High Net-Worth Individuals - often referred to with the acronyms HNWIs or HNIs – have been a lucrative demographic for wealth managers, particularly in the last couple of decades. Typically, the term is used for individuals with liquid assets – cash or its equivalents – between 1 million to 5 million dollars(1). The size of such holdings translates into a wider scope of investment options and strategies, as well as more substantial commissions for financial advisors and wealth managers. The obvious benefits to wealth management professionals translate into more specific and prioritized services, but there’s a flip side to this relationship too. Quite understandably, HNIs have very specific expectations of their financial advisors as well.
The complexities of managing the wealth of individuals – and families – with such substantial holdings, extend much beyond the challenges faced by the average person; in terms of securing their current status, and making plans for the future. Managing the wealth of HNIs needs to take into account not just their assets, but also their lifestyle, portfolio-level investment optimization, asset protection, taxation concerns, the establishment of trusts, formalized succession plans, and much more.
Providing effective wealth management and financial advice, to such individuals, requires more experience and a higher level of knowledge, than that which is sufficient for the average investor. This is also the reason why HNIs tend to prefer to establish longstanding relationships, with their financial advisors. This is why gaining a holistic understanding of what HNIs expect from their wealth managers, is a critical business imperative; for wealth management firms.
"We are witnessing a trend among investors, which favours socially conscious and value-driven financial services."
HNIs are often individuals with well-considered opinions and an evolved self-image. Increasingly, we are witnessing a trend among such investors, which favours socially conscious and value-driven financial services. Concurrently, HNIs are displaying a clear preference for wealth managers that proactively share the basis for their advice and insights. Such investors want their wealth managers to provide them with the latest technology-led communication and data management, as well as reflecting their priorities on environmental, social, and governance (ESG) issues, in addition to good returns on their investments.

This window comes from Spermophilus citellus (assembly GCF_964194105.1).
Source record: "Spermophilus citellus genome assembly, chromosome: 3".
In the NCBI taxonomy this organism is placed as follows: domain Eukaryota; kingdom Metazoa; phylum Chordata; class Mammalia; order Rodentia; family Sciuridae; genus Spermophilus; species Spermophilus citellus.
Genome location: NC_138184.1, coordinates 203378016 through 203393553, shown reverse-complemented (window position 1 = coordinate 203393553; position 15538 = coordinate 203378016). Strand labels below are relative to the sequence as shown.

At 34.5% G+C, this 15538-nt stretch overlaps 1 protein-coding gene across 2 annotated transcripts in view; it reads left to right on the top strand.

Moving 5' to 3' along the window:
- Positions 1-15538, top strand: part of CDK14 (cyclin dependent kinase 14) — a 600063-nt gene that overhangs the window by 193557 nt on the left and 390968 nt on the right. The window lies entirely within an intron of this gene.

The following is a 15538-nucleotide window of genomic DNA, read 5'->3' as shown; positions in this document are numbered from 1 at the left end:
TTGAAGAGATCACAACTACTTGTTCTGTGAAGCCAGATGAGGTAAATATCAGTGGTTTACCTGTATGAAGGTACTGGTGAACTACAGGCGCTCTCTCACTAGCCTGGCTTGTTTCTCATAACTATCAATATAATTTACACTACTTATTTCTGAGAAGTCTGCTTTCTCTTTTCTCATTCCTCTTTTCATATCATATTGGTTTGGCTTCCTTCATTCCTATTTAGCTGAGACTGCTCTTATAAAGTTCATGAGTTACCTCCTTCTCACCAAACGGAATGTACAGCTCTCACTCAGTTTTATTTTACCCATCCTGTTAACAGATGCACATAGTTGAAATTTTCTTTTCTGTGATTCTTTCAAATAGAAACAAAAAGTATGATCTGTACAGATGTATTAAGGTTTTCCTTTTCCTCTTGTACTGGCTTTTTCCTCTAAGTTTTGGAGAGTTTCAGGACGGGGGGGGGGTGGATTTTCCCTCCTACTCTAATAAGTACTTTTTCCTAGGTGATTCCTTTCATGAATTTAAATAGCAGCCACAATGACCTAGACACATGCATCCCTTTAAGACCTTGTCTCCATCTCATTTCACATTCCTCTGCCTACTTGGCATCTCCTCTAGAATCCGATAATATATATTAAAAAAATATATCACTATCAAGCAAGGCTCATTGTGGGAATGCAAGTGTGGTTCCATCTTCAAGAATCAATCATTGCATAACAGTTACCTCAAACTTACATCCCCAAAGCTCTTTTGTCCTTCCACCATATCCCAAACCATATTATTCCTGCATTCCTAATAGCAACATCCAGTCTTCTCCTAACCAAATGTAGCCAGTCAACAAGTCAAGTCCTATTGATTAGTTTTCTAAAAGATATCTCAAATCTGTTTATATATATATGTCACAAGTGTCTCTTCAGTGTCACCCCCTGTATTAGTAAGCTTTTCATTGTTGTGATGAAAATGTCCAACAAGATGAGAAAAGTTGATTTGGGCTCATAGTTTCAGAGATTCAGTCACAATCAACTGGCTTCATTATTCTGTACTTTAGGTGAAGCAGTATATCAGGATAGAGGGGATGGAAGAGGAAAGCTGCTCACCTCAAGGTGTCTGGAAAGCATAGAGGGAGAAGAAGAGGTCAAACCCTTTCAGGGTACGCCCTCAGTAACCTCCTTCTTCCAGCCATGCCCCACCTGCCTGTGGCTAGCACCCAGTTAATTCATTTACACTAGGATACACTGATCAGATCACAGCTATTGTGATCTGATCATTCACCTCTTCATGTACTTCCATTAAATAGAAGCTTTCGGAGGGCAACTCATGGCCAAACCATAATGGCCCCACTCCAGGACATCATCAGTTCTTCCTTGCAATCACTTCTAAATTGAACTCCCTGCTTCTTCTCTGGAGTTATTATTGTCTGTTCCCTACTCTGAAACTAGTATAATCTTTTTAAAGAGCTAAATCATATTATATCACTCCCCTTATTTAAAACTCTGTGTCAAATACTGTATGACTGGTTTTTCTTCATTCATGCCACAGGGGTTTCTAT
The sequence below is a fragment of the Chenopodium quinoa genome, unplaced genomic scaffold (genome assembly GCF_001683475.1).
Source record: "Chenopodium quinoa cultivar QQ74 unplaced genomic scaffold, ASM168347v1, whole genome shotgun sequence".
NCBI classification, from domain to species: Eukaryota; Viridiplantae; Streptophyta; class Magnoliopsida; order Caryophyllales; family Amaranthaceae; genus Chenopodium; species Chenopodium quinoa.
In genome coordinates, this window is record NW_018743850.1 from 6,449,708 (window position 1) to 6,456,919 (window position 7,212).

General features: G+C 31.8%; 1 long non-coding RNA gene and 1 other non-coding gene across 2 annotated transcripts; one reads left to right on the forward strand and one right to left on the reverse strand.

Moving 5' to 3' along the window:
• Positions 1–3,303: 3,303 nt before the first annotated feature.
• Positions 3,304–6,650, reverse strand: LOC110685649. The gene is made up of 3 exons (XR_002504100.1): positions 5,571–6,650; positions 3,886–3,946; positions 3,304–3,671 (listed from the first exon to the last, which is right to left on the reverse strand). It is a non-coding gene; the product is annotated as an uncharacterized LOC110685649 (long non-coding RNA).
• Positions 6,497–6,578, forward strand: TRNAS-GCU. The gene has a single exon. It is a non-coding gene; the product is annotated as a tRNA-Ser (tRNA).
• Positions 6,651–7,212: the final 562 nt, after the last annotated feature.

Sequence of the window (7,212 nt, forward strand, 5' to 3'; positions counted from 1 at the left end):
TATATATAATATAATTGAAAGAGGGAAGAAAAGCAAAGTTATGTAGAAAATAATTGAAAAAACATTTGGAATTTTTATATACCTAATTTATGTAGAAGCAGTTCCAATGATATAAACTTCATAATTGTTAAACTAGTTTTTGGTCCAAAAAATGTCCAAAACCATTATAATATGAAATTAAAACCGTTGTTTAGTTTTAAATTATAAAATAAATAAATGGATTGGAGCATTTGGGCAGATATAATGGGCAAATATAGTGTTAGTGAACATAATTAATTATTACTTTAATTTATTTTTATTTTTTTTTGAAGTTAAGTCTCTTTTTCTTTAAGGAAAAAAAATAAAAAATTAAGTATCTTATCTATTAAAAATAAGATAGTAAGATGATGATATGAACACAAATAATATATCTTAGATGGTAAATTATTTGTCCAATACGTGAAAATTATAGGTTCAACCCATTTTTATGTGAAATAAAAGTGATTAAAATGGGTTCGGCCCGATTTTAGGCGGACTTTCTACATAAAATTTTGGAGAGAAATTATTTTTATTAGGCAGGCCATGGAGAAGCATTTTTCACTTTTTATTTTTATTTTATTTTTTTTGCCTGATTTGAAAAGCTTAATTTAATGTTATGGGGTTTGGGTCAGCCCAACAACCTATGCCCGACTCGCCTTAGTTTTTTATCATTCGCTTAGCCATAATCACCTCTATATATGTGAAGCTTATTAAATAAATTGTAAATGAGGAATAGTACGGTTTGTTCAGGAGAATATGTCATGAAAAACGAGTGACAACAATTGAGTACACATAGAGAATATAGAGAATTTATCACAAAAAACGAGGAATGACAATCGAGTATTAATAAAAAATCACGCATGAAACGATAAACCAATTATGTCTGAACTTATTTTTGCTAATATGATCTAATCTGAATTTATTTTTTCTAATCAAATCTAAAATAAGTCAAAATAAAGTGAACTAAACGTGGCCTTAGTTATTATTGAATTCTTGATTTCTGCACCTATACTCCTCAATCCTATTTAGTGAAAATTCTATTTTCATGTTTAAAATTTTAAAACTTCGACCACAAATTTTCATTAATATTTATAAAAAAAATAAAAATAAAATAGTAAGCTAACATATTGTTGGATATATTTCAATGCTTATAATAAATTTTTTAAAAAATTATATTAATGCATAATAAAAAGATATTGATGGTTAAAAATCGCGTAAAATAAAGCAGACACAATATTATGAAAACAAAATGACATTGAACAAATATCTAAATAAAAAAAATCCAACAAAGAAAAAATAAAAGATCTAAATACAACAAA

And such preferences are not restricted to recent trends. A 2016 survey, conducted by a global wealth management firm headquartered in the US, found that 82% of HNIs selected their financial advisers based on their social responsibility credentials – with the figure going up over 90% for the wealthiest among such investors(2). In contrast, the same survey discovered that only around 40% of the wealthiest respondents linked insights to their wealth manager’s credibility. While it’s no one’s claim that the quality of actual investment insights is insignificant, these results do authenticate the fact that HNIs rate ESG conscious investing very highly.
"Capgemini’s World Wealth Report 2020 found that 27% HNIs wanted to back sustainable products, and wanted to allocate an overall average of 41% of their investments to those businesses that had proactive ESG strategies."